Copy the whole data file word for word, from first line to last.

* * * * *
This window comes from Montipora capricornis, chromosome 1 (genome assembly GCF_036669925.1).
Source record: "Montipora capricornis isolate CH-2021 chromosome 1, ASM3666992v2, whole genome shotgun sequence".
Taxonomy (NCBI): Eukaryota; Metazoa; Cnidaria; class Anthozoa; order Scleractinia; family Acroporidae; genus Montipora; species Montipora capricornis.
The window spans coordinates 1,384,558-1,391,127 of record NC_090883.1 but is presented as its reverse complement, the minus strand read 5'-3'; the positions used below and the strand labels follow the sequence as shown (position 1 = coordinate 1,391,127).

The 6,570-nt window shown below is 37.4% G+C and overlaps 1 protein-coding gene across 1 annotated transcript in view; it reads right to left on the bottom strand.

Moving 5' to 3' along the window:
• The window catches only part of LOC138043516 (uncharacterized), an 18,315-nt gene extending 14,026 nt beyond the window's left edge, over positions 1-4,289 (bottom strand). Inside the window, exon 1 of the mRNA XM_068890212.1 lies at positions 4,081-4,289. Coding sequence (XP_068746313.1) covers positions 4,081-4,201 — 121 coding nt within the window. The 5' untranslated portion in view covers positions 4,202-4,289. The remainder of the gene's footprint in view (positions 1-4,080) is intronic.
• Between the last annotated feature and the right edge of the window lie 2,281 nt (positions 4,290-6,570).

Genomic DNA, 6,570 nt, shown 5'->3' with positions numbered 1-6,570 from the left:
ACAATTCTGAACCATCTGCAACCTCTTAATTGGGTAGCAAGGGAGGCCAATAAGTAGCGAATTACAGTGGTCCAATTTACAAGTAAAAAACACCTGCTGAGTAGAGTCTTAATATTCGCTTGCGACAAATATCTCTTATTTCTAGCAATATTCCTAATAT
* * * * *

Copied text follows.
This window comes from Montipora capricornis, chromosome 1 (genome assembly GCF_036669925.1).
Source record: "Montipora capricornis isolate CH-2021 chromosome 1, ASM3666992v2, whole genome shotgun sequence".
Taxonomy (NCBI): Eukaryota; Metazoa; Cnidaria; class Anthozoa; order Scleractinia; family Acroporidae; genus Montipora; species Montipora capricornis.
The window spans coordinates 1,384,558-1,391,127 of record NC_090883.1 but is presented as its reverse complement, the minus strand read 5'-3'; the positions used below and the strand labels follow the sequence as shown (position 1 = coordinate 1,391,127).

The 6,570-nt window shown below is 37.4% G+C and overlaps 1 protein-coding gene across 1 annotated transcript in view; it reads right to left on the bottom strand.

Moving 5' to 3' along the window:
• The window catches only part of LOC138043516 (uncharacterized), an 18,315-nt gene extending 14,026 nt beyond the window's left edge, over positions 1-4,289 (bottom strand). Inside the window, exon 1 of the mRNA XM_068890212.1 lies at positions 4,081-4,289. Coding sequence (XP_068746313.1) covers positions 4,081-4,201 — 121 coding nt within the window. The 5' untranslated portion in view covers positions 4,202-4,289. The remainder of the gene's footprint in view (positions 1-4,080) is intronic.
• Between the last annotated feature and the right edge of the window lie 2,281 nt (positions 4,290-6,570).

Genomic DNA, 6,570 nt, shown 5'->3' with positions numbered 1-6,570 from the left:
ACAATTCTGAACCATCTGCAACCTCTTAATTGGGTAGCAAGGGAGGCCAATAAGTAGCGAATTACAGTGGTCCAATTTACAAGTAAAAAACACCTGCTGAGTAGAGTCTTAATATTCGCTTGCGACAAATATCTCTTATTTCTAGCAATATTCCTAATAT